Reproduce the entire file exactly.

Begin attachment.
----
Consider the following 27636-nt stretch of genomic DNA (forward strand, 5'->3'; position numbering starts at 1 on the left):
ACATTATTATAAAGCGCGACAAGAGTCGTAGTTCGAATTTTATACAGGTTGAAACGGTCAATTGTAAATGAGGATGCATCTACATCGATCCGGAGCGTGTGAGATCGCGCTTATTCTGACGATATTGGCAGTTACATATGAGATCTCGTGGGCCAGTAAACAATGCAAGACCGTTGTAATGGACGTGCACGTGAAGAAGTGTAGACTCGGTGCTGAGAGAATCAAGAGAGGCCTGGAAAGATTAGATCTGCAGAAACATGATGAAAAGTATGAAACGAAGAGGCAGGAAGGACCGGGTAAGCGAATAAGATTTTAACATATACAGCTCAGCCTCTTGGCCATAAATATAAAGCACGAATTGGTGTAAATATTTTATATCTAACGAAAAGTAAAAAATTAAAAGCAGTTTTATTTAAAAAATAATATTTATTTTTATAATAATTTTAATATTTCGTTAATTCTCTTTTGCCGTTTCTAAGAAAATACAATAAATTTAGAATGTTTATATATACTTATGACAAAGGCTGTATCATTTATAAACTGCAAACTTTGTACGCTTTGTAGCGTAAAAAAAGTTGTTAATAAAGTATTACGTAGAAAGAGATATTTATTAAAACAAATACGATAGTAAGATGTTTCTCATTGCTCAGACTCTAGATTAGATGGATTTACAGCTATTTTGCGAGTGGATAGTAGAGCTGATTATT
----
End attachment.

Consider the following 27636-nt stretch of genomic DNA (forward strand, 5'->3'; position numbering starts at 1 on the left):
ACATTATTATAAAGCGCGACAAGAGTCGTAGTTCGAATTTTATACAGGTTGAAACGGTCAATTGTAAATGAGGATGCATCTACATCGATCCGGAGCGTGTGAGATCGCGCTTATTCTGACGATATTGGCAGTTACATATGAGATCTCGTGGGCCAGTAAACAATGCAAGACCGTTGTAATGGACGTGCACGTGAAGAAGTGTAGACTCGGTGCTGAGAGAATCAAGAGAGGCCTGGAAAGATTAGATCTGCAGAAACATGATGAAAAGTATGAAACGAAGAGGCAGGAAGGACCGGGTAAGCGAATAAGATTTTAACATATACAGCTCAGCCTCTTGGCCATAAATATAAAGCACGAATTGGTGTAAATATTTTATATCTAACGAAAAGTAAAAAATTAAAAGCAGTTTTATTTAAAAAATAATATTTATTTTTATAATAATTTTAATATTTCGTTAATTCTCTTTTGCCGTTTCTAAGAAAATACAATAAATTTAGAATGTTTATATATACTTATGACAAAGGCTGTATCATTTATAAACTGCAAACTTTGTACGCTTTGTAGCGTAAAAAAAGTTGTTAATAAAGTATTACGTAGAAAGAGATATTTATTAAAACAAATACGATAGTAAGATGTTTCTCATTGCTCAGACTCTAGATTAGATGGATTTACAGCTATTTTGCGAGTGGATAGTAGAGCTGATTATT